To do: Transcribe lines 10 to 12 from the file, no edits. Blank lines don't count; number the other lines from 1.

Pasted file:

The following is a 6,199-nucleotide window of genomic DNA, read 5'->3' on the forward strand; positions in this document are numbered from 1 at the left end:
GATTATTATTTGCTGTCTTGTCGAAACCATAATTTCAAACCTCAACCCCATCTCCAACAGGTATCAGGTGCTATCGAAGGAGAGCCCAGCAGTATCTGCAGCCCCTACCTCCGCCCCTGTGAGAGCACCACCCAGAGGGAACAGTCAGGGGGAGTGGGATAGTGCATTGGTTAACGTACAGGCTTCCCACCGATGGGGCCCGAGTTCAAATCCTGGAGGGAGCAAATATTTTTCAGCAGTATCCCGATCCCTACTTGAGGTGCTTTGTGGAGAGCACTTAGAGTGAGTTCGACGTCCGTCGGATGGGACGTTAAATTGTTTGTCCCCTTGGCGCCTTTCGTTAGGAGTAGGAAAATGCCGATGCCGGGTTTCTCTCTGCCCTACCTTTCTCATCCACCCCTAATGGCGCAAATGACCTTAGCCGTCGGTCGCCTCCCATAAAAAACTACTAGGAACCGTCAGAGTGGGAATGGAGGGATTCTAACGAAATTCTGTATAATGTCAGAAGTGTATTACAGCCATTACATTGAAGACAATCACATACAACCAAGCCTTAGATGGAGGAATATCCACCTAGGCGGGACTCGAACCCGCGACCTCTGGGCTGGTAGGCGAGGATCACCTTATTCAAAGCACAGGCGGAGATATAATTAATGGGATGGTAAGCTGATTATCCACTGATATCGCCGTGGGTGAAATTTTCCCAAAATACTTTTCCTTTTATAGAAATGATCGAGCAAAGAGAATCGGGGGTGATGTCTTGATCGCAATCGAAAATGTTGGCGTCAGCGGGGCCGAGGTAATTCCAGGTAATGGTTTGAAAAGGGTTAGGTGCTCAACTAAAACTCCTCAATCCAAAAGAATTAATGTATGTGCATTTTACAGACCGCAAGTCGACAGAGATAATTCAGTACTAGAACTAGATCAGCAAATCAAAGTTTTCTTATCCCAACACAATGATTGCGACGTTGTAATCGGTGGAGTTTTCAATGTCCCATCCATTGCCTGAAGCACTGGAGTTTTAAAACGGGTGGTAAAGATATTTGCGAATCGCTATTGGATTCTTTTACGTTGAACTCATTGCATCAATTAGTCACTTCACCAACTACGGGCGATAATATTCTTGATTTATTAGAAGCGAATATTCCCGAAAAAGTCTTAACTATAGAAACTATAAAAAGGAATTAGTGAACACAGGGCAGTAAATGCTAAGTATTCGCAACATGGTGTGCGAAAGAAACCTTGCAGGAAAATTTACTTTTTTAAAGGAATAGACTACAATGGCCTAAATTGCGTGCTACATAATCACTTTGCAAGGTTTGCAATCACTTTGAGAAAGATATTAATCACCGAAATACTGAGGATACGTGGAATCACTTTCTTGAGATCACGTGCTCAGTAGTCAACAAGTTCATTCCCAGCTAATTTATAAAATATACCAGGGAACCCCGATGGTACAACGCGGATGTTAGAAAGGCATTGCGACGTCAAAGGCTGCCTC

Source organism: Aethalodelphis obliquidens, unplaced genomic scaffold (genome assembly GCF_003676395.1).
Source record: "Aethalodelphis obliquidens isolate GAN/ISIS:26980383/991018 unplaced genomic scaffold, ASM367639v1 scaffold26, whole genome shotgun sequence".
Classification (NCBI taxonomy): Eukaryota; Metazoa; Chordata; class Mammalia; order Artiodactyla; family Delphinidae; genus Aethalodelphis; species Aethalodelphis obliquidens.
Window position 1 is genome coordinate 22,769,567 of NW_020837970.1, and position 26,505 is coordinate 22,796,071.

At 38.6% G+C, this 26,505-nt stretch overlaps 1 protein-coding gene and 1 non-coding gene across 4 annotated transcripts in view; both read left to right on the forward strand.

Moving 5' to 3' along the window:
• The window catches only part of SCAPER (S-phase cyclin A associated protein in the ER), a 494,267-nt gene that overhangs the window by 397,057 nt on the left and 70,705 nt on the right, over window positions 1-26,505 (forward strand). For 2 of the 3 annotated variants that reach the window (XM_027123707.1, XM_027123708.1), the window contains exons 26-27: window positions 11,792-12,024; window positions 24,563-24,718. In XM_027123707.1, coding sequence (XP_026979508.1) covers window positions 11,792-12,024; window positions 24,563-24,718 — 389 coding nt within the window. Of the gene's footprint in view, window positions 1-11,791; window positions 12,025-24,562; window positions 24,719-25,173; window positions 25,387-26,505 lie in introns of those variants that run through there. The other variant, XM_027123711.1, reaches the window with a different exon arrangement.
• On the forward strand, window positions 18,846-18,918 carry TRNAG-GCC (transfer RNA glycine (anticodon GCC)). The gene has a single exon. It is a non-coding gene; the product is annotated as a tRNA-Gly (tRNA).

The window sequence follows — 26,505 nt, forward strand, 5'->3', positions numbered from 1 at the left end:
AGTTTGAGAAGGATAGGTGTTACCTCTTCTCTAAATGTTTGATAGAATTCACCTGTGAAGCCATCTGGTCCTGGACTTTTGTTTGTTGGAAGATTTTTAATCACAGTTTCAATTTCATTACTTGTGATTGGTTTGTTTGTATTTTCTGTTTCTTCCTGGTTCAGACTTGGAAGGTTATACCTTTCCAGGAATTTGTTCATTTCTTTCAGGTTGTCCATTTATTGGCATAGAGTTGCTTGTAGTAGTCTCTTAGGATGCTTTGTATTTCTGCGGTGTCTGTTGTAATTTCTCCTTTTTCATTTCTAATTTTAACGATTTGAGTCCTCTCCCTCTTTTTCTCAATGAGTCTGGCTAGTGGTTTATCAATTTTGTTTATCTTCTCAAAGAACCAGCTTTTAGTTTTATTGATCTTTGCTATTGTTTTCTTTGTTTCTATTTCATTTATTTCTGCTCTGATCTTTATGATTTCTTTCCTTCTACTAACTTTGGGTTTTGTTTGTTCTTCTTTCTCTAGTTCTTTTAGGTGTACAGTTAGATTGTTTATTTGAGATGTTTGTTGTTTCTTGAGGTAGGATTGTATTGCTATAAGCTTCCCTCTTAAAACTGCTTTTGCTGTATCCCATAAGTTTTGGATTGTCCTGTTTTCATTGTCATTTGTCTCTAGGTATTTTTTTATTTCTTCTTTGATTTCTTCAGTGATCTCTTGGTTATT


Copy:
• On the forward strand, window positions 18,846-18,918 carry TRNAG-GCC (transfer RNA glycine (anticodon GCC)). The gene has a single exon. It is a non-coding gene; the product is annotated as a tRNA-Gly (tRNA).

The window sequence follows — 26,505 nt, forward strand, 5'->3', positions numbered from 1 at the left end:
AGTTTGAGAAGGATAGGTGTTACCTCTTCTCTAAATGTTTGATAGAATTCACCTGTGAAGCCATCTGGTCCTGGACTTTTGTTTGTTGGAAGATTTTTAATCACAGTTTCAATTTCATTACTTGTGATTGGTTTGTTTGTATTTTCTGTTTCTTCCTGGTTCAGACTTGGAAGGTTATACCTTTCCAGGAATTTGTTCATTTCTTTCAGGTTGTCCATTTATTGGCATAGAGTTGCTTGTAGTAGTCTCTTAGGATGCTTTGTATTTCTGCGGTGTCTGTTGTAATTTCTCCTTTTTCATTTCTAATTTTAACGATTTGAGTCCTCTCCCTCTTTTTCTCAATGAGTCTGGCTAGTGGTTTATCAATTTTGTTTATCTTCTCAAAGAACCAGCTTTTAGTTTTATTGATCTTTGCTATTGTTTTCTTTGTTTCTATTTCATTTATTTCTGCTCTGATCTTTATGATTTCTTTCCTTCTACTAACTTTGGGTTTTGTTTGTTCTTCTTTCTCTAGTTCTTTTAGGTGTACAGTTAGATTGTTTATTTGAGATGTTTGTTGTTTCTTGAGGTAGGATTGTATTGCTATAAGCTTCCCTCTTAAAACTGCTTTTGCTGTATCCCATAAGTTTTGGATTGTCCTGTTTTCATTGTCATTTGTCTCTAGGTATTTTTTTATTTCTTCTTTGATTTCTTCAGTGATCTCTTGGTTATT